For as long as I can remember, I was plagued with chronic urinary tract and kidney infections. Growing up in a small town, my mom and I would venture into the local family practitioner’s office almost weekly. The doctor would write me a prescription for an antibiotic and send us on our way, without any answers. Essentially we were treating the symptoms but never curing the ailment. Much like my addiction, I remember the pain eroding my quality of life. I’d spend hours crying, running into the bathroom, and begging for relief. One day I went for my routine office visit and I was greeted by a fill in doctor. Anxiously annoyed, I updated the doctor on my medical history. He quickly realized that my frequent visits warranted further investigation. Finally someone validated my pain. Recommendations for a visit to a specialist resulted in a diagnosis: Interstitial Cystitis. A painful bladder disease proven to interrupt everyday activities with chronic pain and inconvenient side effects, IC became me. Then came the treatment. I remember the urologist writing me a prescription for Oxycodone and sending me home. No warning or further instruction was given, only a future appointment scheduled for a follow up.
My prescription would last the duration of the month, until the symptoms seemed to persist. Looking back, I think this was a delusion that I reveled in. I didn’t mind being the “sick girl.” After all, who would argue excusable days home from work, empathy from seemingly uninterested family members, and pity gifts from friends? I noticed I started taking my prescription as a preventative remedy for my pain and making sure to never miss an appointment with my specialist. This continued for a while, until my mom passed away unexpectedly. The night my mom entered the hospital, I was out of my medicine and suddenly I was emotionally pained. My first thought was to call the local drug dealer, so I did. He met me with a bag full of oblivion and I indulged. I had arrived. Temporarily curing my chronic pain, opiates came to the rescue. With the aid of my beloved opiates, I felt like superwoman conquering the grueling task of comforting my family.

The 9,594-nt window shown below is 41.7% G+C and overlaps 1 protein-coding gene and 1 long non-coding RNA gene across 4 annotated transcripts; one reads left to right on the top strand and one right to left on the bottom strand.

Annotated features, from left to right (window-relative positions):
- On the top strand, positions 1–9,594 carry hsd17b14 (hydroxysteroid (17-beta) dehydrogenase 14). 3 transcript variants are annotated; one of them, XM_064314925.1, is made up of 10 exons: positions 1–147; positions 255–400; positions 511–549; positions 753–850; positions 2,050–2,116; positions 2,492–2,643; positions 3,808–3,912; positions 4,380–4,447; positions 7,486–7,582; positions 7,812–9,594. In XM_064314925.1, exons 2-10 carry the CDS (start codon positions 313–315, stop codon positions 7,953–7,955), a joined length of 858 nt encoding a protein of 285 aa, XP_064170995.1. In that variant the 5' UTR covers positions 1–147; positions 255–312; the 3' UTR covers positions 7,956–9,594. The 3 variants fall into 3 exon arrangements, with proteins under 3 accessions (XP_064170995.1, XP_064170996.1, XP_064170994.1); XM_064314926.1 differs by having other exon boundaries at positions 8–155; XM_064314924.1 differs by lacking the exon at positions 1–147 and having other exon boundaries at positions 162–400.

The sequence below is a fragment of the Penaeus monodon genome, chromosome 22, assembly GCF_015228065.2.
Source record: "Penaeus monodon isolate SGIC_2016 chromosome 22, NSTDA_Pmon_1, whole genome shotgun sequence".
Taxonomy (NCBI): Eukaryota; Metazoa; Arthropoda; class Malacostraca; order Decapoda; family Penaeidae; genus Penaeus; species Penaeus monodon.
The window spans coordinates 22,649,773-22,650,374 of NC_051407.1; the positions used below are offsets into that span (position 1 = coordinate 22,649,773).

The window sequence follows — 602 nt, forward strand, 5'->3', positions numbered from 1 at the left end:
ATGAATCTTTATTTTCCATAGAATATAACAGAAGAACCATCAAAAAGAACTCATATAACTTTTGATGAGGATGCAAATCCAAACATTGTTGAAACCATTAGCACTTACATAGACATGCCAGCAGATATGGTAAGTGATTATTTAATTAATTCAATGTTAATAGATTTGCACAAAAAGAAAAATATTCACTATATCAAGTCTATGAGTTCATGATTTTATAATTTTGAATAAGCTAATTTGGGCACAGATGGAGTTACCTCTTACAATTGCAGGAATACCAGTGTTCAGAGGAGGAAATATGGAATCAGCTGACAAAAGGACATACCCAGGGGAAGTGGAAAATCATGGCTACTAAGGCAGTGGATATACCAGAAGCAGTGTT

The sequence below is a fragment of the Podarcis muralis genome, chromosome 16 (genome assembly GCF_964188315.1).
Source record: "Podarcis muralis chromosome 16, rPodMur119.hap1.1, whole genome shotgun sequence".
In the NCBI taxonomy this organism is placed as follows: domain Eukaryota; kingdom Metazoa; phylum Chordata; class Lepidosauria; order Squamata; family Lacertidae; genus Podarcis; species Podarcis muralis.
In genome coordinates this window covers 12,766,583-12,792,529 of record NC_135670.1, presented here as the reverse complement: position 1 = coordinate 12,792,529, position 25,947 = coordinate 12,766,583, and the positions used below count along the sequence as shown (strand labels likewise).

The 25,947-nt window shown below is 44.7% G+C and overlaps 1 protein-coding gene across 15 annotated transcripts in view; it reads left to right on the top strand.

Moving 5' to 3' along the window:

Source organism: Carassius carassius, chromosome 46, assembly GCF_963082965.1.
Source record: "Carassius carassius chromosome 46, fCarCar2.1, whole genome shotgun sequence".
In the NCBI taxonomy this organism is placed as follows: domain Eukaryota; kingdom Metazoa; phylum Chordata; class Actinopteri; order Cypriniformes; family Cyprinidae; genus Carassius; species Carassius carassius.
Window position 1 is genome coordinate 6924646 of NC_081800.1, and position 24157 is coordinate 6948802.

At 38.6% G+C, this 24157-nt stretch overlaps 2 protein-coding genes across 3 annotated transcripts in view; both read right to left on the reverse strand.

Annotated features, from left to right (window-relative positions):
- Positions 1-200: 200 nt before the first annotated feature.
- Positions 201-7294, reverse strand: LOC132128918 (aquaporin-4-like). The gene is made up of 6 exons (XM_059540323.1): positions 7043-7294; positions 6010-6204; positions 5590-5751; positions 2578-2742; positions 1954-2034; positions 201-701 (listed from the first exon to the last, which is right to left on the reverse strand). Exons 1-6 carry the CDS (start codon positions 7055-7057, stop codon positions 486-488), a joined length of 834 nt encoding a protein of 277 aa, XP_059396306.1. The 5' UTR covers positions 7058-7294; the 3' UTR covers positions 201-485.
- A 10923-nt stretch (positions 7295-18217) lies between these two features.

It wasn’t long before chaos ensued. My addiction propelled my chronic pain and vice versa. I was stuck in a cycle that eventually led to my downfall. Visiting my specialist multiple times a month, I vividly remember him telling me “Now don’t get hooked on these sweetheart.” It was too late. Our farewell always ended with me grinning ear to ear with my prescription in hand. I had mastered the art of true manipulation yet I was completely oblivious. The truth is, I had no idea the dark journey I was about to embark on. I believed addiction was an unfortunate lack of self control that those people struggled with. As my addiction progressed I always needed more and I was enslaved to a disease I refused to acknowledge. Much like my undiagnosed IC, I was faced with untreated alcoholism. Uneducated on the effects of opiates on my body, I continued to numb grief until desperation found me. My life was completely unmanageable.